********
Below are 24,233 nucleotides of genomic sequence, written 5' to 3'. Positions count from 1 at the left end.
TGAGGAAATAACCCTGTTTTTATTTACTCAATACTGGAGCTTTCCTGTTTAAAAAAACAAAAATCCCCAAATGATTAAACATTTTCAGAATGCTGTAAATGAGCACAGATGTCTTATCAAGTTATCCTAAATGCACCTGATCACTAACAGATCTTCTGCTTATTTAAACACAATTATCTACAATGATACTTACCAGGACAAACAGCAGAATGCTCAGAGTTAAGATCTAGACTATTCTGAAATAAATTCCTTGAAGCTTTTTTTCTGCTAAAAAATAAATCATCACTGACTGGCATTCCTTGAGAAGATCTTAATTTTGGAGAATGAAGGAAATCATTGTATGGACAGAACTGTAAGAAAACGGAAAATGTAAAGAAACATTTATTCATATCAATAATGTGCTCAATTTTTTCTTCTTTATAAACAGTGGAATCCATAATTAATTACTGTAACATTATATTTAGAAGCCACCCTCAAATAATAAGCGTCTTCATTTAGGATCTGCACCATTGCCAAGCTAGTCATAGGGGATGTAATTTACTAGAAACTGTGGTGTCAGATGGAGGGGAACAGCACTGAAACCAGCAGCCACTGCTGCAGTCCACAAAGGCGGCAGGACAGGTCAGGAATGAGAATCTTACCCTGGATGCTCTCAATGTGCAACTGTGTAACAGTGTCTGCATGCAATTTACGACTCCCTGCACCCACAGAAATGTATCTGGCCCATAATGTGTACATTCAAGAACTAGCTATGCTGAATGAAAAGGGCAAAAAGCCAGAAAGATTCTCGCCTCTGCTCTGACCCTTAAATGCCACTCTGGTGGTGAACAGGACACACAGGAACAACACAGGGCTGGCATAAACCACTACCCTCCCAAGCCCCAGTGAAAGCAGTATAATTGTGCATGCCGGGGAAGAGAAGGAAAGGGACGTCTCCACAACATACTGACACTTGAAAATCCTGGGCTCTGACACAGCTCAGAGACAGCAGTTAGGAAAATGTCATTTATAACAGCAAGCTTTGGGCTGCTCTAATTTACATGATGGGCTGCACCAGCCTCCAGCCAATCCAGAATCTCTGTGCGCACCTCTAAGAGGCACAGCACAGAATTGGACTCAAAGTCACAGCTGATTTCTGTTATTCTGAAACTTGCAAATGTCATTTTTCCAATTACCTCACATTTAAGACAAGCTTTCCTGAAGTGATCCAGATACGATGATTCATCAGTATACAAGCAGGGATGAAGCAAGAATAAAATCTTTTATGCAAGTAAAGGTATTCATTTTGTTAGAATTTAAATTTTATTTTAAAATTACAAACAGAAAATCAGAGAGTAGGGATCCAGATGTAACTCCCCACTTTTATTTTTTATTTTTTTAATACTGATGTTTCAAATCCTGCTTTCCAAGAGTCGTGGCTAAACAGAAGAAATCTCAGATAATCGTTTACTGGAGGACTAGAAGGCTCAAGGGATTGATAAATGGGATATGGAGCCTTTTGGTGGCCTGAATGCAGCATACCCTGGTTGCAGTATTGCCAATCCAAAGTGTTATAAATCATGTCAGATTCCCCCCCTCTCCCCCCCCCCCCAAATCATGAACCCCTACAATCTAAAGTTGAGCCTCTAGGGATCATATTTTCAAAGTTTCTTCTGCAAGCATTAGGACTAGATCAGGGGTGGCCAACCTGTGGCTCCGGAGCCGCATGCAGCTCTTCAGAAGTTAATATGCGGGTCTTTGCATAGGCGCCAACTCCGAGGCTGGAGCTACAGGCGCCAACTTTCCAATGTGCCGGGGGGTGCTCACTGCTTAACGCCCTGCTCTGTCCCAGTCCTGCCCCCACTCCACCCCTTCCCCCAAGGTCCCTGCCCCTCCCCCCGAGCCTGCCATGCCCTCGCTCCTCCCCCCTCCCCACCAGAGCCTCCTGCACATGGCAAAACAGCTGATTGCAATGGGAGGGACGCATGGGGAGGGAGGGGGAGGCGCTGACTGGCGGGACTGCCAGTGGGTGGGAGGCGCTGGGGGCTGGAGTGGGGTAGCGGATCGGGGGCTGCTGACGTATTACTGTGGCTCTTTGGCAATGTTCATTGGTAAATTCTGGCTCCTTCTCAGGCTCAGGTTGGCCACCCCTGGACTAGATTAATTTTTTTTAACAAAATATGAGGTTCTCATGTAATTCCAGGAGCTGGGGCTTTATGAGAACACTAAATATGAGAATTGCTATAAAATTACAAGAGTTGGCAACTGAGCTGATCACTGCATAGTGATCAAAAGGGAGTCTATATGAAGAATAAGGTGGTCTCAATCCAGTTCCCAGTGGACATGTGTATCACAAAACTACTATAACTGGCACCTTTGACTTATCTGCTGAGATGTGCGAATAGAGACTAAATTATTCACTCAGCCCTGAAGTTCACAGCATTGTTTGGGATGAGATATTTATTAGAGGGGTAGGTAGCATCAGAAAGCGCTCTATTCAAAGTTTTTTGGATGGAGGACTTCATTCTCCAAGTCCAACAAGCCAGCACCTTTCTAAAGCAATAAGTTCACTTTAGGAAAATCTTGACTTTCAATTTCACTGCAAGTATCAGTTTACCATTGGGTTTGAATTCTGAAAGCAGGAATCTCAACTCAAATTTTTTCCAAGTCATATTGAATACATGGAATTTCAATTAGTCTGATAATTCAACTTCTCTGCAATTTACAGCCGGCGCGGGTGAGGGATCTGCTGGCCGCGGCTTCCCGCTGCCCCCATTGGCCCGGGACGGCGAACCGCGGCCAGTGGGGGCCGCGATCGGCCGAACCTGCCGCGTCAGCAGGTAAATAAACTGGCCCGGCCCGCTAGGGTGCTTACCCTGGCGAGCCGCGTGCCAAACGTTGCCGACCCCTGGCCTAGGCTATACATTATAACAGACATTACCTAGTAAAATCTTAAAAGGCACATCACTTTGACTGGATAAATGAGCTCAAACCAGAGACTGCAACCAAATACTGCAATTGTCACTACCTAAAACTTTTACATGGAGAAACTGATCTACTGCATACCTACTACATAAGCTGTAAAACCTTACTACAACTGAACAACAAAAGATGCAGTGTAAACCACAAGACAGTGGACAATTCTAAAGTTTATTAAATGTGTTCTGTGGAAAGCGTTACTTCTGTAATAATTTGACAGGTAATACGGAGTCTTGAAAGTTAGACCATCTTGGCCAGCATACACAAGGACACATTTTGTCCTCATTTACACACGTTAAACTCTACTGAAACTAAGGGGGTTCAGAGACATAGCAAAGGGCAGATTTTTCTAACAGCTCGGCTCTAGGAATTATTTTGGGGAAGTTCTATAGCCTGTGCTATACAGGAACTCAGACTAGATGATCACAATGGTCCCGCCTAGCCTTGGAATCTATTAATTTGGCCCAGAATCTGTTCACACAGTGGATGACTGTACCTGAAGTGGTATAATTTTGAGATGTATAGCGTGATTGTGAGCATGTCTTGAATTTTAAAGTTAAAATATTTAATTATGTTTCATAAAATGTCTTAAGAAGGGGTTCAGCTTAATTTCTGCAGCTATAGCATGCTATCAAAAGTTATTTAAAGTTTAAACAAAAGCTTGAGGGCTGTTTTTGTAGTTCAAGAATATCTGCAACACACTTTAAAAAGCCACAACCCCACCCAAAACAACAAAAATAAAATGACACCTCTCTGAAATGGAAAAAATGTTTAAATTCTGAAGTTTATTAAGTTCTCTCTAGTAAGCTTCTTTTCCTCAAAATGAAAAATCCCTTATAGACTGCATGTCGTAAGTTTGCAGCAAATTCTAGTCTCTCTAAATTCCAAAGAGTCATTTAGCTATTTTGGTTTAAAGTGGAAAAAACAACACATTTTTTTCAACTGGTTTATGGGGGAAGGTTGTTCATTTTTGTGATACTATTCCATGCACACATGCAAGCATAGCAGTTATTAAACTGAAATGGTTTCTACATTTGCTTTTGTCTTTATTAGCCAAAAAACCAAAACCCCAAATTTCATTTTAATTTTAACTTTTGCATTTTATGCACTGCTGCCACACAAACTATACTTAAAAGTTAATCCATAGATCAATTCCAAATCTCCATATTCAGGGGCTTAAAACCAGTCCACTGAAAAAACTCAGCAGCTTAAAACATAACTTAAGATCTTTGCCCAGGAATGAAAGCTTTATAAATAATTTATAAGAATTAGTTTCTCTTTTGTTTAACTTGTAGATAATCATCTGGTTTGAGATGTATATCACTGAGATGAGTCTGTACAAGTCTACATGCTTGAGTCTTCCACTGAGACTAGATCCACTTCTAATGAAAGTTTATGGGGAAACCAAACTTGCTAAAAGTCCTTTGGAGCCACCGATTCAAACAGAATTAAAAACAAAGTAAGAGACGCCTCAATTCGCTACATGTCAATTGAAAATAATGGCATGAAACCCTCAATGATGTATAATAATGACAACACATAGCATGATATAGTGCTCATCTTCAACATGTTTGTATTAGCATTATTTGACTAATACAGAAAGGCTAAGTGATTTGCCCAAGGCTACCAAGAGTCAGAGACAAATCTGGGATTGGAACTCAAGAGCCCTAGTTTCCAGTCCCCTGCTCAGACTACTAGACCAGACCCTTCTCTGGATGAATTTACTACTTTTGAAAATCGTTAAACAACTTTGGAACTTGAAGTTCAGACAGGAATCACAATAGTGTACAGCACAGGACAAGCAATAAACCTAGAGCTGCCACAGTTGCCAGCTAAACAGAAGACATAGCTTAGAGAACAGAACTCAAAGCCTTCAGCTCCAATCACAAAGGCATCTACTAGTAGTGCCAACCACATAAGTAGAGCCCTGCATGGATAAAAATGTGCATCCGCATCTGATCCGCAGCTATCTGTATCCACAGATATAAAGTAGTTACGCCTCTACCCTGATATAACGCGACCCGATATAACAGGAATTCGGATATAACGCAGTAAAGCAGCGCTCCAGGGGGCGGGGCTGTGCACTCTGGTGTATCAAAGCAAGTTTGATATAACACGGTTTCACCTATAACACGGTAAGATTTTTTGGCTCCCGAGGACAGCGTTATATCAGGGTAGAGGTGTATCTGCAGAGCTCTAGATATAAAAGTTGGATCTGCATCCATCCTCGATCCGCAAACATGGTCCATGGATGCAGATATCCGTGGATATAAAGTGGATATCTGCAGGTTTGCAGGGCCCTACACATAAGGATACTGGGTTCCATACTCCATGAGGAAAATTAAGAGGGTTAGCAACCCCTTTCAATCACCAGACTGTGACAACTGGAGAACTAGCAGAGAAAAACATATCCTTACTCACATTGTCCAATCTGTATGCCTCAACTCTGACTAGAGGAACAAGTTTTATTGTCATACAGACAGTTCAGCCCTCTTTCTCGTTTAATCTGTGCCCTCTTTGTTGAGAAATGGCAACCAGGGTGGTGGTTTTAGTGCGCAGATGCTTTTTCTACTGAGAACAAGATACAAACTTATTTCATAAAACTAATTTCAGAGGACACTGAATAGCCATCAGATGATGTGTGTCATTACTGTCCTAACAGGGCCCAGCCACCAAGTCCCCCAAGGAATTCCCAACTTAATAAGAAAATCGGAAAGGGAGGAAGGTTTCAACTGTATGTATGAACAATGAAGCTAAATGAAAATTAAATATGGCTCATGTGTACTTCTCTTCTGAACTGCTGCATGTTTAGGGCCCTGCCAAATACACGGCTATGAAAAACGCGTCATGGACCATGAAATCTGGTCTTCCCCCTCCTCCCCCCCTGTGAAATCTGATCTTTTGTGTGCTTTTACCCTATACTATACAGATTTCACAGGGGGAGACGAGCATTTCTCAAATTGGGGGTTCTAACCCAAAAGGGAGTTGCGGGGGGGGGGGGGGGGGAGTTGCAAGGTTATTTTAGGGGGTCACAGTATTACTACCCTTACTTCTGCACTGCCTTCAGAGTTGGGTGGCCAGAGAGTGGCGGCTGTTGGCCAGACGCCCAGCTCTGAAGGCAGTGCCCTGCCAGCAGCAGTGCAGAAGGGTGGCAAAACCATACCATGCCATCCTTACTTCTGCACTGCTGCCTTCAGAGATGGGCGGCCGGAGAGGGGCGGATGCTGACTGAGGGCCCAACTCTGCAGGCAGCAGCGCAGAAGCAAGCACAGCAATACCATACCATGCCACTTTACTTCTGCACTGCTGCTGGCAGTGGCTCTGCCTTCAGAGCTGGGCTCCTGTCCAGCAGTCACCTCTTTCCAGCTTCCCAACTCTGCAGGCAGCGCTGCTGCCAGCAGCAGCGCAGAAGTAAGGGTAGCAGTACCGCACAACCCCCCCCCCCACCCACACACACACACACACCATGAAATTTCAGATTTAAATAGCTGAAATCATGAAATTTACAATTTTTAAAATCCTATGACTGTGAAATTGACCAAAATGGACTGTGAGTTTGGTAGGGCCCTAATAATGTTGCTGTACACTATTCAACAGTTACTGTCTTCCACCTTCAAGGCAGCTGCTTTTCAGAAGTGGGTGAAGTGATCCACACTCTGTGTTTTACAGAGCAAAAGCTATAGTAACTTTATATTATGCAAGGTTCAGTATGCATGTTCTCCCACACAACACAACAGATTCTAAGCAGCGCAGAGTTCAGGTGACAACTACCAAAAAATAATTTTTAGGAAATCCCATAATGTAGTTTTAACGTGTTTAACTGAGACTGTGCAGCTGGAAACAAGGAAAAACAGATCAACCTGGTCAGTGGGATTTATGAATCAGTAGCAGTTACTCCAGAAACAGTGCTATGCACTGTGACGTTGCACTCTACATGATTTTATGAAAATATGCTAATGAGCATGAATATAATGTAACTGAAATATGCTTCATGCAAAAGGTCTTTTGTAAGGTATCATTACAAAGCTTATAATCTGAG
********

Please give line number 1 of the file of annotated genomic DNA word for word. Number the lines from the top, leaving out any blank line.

Below are 24,233 nucleotides of genomic sequence, written 5' to 3'. Positions count from 1 at the left end.